When to serve notice on your rent

Published: 23rd Dec, 2023

Author: Charlotte Burton

When to serve notice on your rent

If you are currently renting, it can be difficult to coordinate ending your tenancy with moving into your new home. The most important thing to start with is checking how your tenancy contract allows you to end your tenancy. Then, you need to think about what date to serve notice on your rental. You should wait until your exchange date to serve notice if you possibly can. However, some tenancy contracts will make this very difficult financially.


📃 Review your tenancy contract

Most people who rent from private landlords have an “assured shorthold tenancy”. Most of those start with a fixed period of 6 or 12 months. At the end of the fixed period, you can either leave, agree to another fixed period, or move onto a rolling contract, often called a periodic tenancy.

If you are on a rolling contract, you only have to give 1 month’s notice to your landlord in order to end the tenancy.

If you are still within the fixed period of a tenancy, with 2+ months left to go on the fixed period, leaving is more complicated. Check if your contract has a break clause, allows you to assign the tenancy to someone else, or allows you to sublet. If it does not, talk to your landlord. Otherwise, you have no choice but to pay rent until the end of the fixed period 😱


📆 When should I serve notice on my rental?

You should wait until exchange of contracts has happened before serving notice on your rental if you possibly can.

Before exchange, there is no guarantee that the sale of the home will go through, as no one is legally committed to the sale until exchange. The date you get the keys (completion) also isn’t guaranteed until exchange, when it is legally agreed.

If you hand in your notice on your rented property before exchange, you are taking a risk that you could end up with nowhere to live if the sale fell through, or was delayed.

If this happened to you, you could:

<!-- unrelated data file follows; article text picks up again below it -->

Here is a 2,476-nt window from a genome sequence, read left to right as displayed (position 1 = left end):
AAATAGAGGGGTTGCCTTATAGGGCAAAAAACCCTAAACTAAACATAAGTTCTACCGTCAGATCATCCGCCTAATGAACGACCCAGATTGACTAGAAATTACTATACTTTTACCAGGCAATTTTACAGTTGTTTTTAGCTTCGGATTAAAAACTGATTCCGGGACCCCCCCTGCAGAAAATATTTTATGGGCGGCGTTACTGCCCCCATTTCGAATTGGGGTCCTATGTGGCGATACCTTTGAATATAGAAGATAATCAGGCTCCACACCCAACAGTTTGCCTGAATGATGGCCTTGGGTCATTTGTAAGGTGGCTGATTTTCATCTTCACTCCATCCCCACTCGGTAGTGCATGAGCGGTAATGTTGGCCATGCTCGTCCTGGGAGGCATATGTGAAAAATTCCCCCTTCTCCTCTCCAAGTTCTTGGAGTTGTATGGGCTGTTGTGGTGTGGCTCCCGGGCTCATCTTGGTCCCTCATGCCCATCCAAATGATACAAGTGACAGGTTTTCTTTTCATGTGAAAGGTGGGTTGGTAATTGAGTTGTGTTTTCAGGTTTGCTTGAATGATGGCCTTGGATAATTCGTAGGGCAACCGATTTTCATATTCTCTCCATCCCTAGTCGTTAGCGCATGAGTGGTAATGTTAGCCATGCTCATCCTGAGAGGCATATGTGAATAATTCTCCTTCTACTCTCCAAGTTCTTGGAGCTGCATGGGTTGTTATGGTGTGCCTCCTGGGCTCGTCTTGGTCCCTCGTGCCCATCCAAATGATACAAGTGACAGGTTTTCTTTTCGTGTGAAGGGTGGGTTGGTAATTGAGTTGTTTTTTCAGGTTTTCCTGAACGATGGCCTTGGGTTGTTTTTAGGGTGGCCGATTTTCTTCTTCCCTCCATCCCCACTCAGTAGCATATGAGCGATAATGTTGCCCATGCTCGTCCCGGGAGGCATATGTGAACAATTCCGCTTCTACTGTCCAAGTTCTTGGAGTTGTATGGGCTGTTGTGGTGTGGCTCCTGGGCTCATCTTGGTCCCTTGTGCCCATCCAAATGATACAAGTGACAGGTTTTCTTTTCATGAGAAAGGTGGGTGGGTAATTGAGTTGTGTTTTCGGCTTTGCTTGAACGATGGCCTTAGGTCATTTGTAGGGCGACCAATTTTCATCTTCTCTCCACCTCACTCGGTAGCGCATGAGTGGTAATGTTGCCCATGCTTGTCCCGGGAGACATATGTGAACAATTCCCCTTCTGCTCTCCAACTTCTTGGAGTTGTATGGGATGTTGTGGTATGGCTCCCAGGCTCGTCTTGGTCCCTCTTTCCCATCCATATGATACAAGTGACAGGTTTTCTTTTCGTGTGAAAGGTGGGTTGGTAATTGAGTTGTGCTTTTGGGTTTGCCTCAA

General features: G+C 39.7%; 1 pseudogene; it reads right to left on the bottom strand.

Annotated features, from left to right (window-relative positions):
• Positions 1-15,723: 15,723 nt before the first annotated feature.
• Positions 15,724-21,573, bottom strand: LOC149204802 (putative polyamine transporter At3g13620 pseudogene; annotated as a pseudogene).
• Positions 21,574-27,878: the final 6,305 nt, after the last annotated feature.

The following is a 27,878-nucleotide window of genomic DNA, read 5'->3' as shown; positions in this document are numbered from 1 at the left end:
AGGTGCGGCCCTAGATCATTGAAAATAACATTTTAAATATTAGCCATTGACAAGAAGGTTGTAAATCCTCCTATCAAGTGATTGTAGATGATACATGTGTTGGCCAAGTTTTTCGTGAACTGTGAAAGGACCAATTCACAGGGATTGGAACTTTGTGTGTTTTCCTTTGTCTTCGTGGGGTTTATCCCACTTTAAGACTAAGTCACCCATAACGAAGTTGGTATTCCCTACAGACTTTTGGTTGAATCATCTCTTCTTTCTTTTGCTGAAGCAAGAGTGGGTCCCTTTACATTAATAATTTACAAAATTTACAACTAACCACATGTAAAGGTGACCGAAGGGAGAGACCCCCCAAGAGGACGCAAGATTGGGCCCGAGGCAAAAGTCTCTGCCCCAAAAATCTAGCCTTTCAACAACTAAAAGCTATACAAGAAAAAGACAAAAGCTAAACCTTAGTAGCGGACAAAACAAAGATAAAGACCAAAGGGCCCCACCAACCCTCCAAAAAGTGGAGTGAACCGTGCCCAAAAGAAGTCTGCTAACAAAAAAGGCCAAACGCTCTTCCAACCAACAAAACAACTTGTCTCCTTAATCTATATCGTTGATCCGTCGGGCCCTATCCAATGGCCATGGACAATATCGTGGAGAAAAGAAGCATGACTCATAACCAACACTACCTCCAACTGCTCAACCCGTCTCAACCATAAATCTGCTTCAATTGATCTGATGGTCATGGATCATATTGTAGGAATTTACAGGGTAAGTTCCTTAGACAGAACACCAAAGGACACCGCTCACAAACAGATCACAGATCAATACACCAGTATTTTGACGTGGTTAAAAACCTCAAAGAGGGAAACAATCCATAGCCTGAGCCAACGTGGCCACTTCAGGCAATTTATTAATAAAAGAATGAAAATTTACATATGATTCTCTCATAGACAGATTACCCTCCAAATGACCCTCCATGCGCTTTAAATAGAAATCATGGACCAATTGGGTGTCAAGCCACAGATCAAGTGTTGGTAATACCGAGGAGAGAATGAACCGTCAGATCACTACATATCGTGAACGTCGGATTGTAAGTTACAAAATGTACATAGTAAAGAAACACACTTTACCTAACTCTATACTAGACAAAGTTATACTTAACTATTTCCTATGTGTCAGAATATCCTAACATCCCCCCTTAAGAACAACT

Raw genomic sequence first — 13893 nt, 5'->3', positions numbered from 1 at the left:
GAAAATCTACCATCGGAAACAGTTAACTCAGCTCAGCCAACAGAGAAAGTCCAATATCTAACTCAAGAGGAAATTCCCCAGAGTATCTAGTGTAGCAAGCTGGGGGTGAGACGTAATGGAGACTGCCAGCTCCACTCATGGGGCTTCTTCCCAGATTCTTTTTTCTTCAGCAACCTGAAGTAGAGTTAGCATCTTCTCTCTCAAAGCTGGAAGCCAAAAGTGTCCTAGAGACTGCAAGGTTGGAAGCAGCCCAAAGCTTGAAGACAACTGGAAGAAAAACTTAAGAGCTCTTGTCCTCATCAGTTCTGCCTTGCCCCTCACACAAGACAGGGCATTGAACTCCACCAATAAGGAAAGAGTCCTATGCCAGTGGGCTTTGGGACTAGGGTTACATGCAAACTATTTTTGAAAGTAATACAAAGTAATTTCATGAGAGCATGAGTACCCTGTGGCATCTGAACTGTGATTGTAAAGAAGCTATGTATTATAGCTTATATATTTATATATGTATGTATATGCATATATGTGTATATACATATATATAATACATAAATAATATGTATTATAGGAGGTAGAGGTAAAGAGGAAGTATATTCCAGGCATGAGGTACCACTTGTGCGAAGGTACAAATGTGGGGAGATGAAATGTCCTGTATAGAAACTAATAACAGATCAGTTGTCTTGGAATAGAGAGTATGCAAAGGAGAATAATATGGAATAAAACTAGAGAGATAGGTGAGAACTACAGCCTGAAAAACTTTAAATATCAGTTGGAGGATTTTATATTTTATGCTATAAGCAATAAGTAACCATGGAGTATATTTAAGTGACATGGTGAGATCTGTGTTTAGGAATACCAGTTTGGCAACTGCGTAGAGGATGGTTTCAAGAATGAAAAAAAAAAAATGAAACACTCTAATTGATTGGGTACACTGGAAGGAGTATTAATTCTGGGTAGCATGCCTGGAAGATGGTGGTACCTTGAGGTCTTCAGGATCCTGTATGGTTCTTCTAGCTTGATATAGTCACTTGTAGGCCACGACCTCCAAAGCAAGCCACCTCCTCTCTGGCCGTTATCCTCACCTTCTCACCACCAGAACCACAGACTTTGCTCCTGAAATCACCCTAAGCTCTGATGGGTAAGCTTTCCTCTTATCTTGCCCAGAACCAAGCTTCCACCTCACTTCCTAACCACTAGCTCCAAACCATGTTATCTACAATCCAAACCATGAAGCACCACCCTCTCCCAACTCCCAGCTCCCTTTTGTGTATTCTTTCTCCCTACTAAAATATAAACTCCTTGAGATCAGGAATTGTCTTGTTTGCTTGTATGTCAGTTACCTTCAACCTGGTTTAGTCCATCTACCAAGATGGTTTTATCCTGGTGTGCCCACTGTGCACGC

• Find temporary accommodation. This can be expensive.
  • Ask friends or family to put you up for a while. You would still have to take the time (and possibly pay) to move all your possessions out of your rented place, and then a second time into your new home when the sale goes through.
  • Find a new place to rent. You would probably get locked into a fixed period of tenancy, making this very expensive if the sale of your home was only delayed by a few weeks.

💸Does that mean I have to pay both rent & mortgage for a while?

Not necessarily, though it will depend on the tenancy of your rented place.

Let me explain:

  • Exchange is not the day your mortgage starts.
  • Completion, which tends to happen 1-4 weeks after exchange, is the day your mortgage starts (or a few days earlier, when your conveyancer gets the money from your lender). But completion is not the day you make your first mortgage payment.
  • The month after completion is when you make your first mortgage payment.

The key part is that your mortgage comes out at the end of the month, whereas in most cases rent is paid at the start of the month. This means that even if your rent & mortgage are overlapping for 1 month, i.e. the end date of your rental is 1 month after completion date, you won’t pay out the cash for both at the same time.

Remember that you’re handing in your notice at exchange, not completion. You can ask for time between exchange & completion to start the clock ticking on your notice period before your mortgage starts (on completion), reducing the overlap between your rent & mortgage.

Unless your notice period or remaining fixed period is 2+ months, or you want to do major renovation work on your new home that will take more than 1 month, you won’t have to pay rent & mortgage at the same time.


➕ More example scenarios

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